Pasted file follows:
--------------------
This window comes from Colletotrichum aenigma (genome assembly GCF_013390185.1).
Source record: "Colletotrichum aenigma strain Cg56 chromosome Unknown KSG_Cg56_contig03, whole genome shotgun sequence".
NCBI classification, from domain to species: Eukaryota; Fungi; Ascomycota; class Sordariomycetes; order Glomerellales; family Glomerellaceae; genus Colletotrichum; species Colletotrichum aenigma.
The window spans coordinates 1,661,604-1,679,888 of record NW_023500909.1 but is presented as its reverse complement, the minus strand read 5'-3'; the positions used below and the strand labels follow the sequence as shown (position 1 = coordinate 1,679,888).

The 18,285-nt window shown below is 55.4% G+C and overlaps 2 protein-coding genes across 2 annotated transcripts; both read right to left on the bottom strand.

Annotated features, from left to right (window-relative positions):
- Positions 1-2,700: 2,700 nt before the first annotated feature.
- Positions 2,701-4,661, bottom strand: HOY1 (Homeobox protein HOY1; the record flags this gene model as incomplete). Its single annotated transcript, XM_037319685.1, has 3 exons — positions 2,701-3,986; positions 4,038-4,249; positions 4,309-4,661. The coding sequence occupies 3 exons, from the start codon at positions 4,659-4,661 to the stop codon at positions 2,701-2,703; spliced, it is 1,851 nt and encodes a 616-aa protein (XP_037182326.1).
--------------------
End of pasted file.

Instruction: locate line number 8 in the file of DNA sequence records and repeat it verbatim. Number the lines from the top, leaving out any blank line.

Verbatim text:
- Positions 2,701-4,661, bottom strand: HOY1 (Homeobox protein HOY1; the record flags this gene model as incomplete). Its single annotated transcript, XM_037319685.1, has 3 exons — positions 2,701-3,986; positions 4,038-4,249; positions 4,309-4,661. The coding sequence occupies 3 exons, from the start codon at positions 4,659-4,661 to the stop codon at positions 2,701-2,703; spliced, it is 1,851 nt and encodes a 616-aa protein (XP_037182326.1).